From the AP:
Who has the right to dance at Auschwitz, to make light of the Holocaust, to shoot videos set amid cattle cars and gas chambers?
A home video that has gone viral on the Internet showing a Holocaust survivor dancing at Auschwitz and other Holocaust sites to the disco classic "I Will Survive" with his daughter and grandchildren has brought such questions to the fore.
To some, images of Adolek Kohn and his family shuffling off-beat at such hallowed places is an insult to those who perished; to others a defiant celebration of survival. The incongruous juxtapositions have struck many viewers as funny and chilling at the same time.
Whether the comedic effects were intentional or not, they bring a new dimension to questions about how far taboos can be tested in an age when comedians like Larry David and Sacha Baron Cohen find rich fodder for their jokes in the Holocaust.
The fact that the video only gained massive attention when neo-Nazi groups spread it online further complicates the question.
"If the humor is meant to cheapen, then it's bad," said Raul Teitelbaum, 79, who survived the Nazi camp at Bergen-Belsen. "But if the humor is simply a human reaction to tragedy, it's all right. It's complicated to do it, but a successful humorist can pull it off."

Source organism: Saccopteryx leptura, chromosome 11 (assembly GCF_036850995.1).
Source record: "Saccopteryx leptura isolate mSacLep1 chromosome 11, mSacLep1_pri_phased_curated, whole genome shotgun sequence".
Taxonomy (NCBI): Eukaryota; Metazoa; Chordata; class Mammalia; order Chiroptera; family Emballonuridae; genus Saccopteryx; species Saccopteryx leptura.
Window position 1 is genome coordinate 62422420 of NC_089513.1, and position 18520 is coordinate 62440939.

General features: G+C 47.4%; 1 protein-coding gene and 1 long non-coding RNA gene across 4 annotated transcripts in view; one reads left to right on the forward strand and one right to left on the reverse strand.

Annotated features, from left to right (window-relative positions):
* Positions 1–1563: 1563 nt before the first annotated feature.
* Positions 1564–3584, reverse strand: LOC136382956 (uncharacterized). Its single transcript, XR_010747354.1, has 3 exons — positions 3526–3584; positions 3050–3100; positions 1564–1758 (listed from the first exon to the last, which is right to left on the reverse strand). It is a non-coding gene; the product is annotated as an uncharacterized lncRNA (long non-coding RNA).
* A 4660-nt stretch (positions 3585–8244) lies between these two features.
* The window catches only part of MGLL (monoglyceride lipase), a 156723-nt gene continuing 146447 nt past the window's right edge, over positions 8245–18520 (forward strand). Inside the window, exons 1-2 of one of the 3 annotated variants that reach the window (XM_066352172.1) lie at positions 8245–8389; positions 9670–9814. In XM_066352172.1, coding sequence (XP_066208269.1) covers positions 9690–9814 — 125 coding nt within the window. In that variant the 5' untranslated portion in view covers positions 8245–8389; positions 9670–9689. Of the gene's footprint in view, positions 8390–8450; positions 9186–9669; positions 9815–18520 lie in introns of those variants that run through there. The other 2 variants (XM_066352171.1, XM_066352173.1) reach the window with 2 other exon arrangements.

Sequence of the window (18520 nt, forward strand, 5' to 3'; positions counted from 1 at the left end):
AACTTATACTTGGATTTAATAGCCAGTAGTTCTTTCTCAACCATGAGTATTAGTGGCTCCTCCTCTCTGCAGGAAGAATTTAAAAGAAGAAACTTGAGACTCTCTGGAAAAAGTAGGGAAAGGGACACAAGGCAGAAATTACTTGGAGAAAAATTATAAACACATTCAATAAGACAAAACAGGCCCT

Making light of Nazi cruelty goes back at least as far as Charlie Chaplin's biting 1940 parody of Adolf Hitler and anti-Semitism in "The Great Dictator." But it takes on new implications in the age of Facebook and YouTube, when amateur videos like Kohn's can quickly reach millions of people worldwide — and when it can be hard to distinguish between sincere acts of remembrance and publicity stunts.
One thing is clear even 65 years after World War II: a playful approach to Holocaust memory is always bound to offend someone, and it's really only acceptable coming from survivors or other Jews intending no offense.
In Israel, Holocaust jokes have long been a staple of the country's black humor — and the Auschwitz dance video has made little impression there possibly because it doesn't seem all that unusual. But the video has been big news in Germany, which is still grappling with the nation's guilt.
Michael Wolffsohn, a German Jewish historian at the Bundeswehr Munich, called it "tasteless" and questioned Korman's motives. "It is simply embarrassing self-promotion," he said.
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